What Are Panic Attacks?

Panic Attack Awareness is this month, but what are they? Panic attacks are intense but brief waves of fear or anxiety that tend to last between five and twenty minutes although they may last longer. They cause physical symptoms such as racing heartbeat, breathlessness, sweatiness, or dizziness. Panic attacks are fairly common among the population but are often unexpected. Some people who experience them might worry that they’re having a heart attack or suffering from another medical problem. If in doubt, it’s always best to be safe and get your health checked by a doctor as quickly as possible. This article will outline top tips to overcome panic attacks.

Symptoms Of Panic Attacks

Panic attacks can have very intense physical and mental symptoms that can feel highly distressing. In addition to racing heartbeat, breathlessness, sweatiness, and dizziness, panic attacks cause a range of other symptoms. These symptoms can include nausea or vomiting, a sensation of not being able to swallow, chest pain, dry mouth, or a need to go to the toilet. Mental symptoms can include a feeling that you’re going to die, fear, and dread. It’s important to remember that although panic attacks can feel frightening, they don’t cause any physical harm and they’re not life-threatening.

What Causes Panic Attacks?

When faced with danger, our brains produce a ‘fight or flight’ response flooding the body with adrenaline to prepare it to either tackle the threat or escape it. Panic attacks occur when this response is triggered in the absence of danger. In fact, panic attacks can occur even at times when we feel relaxed. A variety of circumstances make them more likely to occur. These include ongoing chronic stress that is left unmanaged, and acute stress such as trauma, excessive caffeine, or lack of sleep.

Panic Attack Or Panic Disorder?

A panic attack can be an isolated incident. However, they can also occur more frequently. A panic disorder will get diagnosed when someone has regular attacks and worry or fear about panic attacks reoccurring even when they’re not having them. Speak with your doctor or mental health professional if you feel you may have the symptoms of this disorder. They will be able to diagnose you if required and support you with the right treatment for you.

Self-Help Techniques for Panic Attacks

If you experience frequent panic attacks it’s a good idea to reach out for professional support from your doctor or mental health professional. However, there are some steps you can take to support yourself with panic attacks and panic disorder too. Here are some self-help strategies to try out:

1. Practice Relaxation Techniques

Relaxation techniques help to calm down our nervous system and bring us out of the fight or flight response. Try deep breathing exercises, such as breathing in deeply through the nose and out fully through the mouth. Practice doing this for 30 seconds twice each day, to begin with. When you notice yourself starting to enter “fight or flight”, you can draw on this strategy to help to calm you down. You can also try visualizing yourself in a peaceful setting for a similar result.

2. Remind Yourself That Panic Is Not Harmful And Passes

Our worry about the symptoms we are experiencing can make them worse. If you have concerns about your physical health get regular health checks. When you notice the symptoms of panic you can then remind yourself that you know you’re in good shape physically and that the symptoms you’re experiencing are indicative of a panic attack. Gently let yourself know that the symptoms of panic are not harmful and always pass. Find a quiet place and practice some relaxation techniques until they do.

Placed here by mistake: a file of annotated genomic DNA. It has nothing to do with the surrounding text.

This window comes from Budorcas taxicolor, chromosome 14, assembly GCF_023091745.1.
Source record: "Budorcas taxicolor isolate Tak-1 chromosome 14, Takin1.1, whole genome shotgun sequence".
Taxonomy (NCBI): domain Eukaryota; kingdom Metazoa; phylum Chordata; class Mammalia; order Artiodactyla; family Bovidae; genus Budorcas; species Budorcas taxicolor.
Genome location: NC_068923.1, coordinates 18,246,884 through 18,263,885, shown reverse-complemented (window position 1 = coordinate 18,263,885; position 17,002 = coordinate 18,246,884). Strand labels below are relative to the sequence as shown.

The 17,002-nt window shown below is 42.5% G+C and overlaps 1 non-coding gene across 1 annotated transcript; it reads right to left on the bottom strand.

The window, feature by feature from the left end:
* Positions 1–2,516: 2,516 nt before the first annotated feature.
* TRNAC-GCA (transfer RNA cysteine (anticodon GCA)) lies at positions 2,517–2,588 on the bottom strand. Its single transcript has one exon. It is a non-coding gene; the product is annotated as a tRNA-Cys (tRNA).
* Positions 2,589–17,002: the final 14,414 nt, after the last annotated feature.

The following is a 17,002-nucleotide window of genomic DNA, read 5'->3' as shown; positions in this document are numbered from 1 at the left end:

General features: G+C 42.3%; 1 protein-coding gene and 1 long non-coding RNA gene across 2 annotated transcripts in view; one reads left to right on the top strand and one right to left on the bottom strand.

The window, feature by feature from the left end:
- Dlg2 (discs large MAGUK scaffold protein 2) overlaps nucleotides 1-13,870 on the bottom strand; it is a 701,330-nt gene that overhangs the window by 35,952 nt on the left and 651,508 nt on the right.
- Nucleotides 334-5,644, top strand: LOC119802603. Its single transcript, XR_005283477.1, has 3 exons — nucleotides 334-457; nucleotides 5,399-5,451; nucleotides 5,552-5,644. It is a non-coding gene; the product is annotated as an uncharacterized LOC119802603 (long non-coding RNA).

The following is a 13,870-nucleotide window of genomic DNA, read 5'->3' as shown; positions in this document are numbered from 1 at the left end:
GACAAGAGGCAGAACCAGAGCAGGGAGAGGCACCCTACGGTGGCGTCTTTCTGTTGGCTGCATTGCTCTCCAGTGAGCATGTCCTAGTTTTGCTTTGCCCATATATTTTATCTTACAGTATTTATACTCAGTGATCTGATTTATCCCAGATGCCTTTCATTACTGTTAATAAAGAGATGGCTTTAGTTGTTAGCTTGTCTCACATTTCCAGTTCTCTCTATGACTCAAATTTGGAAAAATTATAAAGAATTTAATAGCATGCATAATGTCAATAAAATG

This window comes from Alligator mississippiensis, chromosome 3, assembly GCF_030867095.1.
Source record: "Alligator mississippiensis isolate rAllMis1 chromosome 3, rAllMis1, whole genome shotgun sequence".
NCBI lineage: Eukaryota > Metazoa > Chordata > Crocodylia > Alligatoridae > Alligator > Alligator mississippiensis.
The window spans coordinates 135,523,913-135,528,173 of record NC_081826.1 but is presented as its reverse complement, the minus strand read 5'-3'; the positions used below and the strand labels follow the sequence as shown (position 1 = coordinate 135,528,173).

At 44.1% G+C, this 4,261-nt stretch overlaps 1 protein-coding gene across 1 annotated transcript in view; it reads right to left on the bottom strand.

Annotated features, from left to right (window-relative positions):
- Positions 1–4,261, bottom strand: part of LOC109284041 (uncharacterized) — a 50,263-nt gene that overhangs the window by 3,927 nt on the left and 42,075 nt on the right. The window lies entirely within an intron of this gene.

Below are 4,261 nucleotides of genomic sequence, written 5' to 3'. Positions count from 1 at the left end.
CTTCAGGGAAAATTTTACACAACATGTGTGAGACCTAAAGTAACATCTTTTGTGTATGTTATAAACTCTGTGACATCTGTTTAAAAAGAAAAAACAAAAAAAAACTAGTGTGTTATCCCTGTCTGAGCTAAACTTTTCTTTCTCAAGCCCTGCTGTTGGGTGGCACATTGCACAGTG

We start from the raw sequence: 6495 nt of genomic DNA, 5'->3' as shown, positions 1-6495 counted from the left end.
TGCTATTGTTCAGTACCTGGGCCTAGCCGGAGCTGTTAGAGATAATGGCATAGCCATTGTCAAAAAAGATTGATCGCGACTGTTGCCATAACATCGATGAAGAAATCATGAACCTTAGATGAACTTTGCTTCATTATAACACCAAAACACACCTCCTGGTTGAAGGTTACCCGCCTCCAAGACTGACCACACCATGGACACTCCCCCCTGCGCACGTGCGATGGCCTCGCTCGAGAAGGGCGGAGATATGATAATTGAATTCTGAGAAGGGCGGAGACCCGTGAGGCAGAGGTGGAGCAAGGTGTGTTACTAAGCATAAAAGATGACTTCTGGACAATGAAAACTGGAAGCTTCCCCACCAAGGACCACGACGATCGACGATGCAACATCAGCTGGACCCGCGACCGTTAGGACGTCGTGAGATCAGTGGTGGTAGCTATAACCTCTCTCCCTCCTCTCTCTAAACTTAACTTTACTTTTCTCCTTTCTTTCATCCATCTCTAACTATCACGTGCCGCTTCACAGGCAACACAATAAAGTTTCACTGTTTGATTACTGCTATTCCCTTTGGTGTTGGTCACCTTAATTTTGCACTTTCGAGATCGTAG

3. Create Healthy Lifestyle Habits

Taking care of ourselves helps us to manage stress and anxiety, making panic attacks less likely. Make sure that you’re getting enough sleep each night and eating healthy meals during the day. Avoid or reduce caffeine and alcohol. Regular exercise is useful for reducing stress and anxiety. Connecting with family and friends helps us to feel good too. If you feel that there’s a specific trigger for your panic attacks, such as stress at work, take steps to try to change the situation perhaps by speaking with your manager or delegating some tasks.

CBT to Help Support You

If you feel you’re experiencing panic attacks or panic disorder it’s advisable to reach out for professional support, especially if self-help strategies don’t seem to be helping enough. Research shows that Cognitive Behavioural Therapy (CBT) is effective in treating all forms of anxiety, including panic. CBT focuses on the relationship between thoughts, feelings, and behaviors. The idea behind CBT is that by identifying and modifying our unhelpful thoughts and behaviors we start to feel better too.

CBT aims to reduce unnecessary worry and avoidant behavior around panic attacks, helping you manage the experience more skilfully. Medication is also sometimes prescribed and can be discussed with your family doctor or a licensed mental health professional.

Online-Therapy.com Can Help

If you’ve tried out some of these strategies already and would like to explore more ways to gain support, Online-Therapy.com can help. By signing up with our program you can choose a therapist who will work with you to develop a personalized toolkit to support you each step of the way. You can choose to have your therapy sessions by video, phone, or text chat (couple counseling will be video only), making Online-Therapy.com a flexible and convenient option.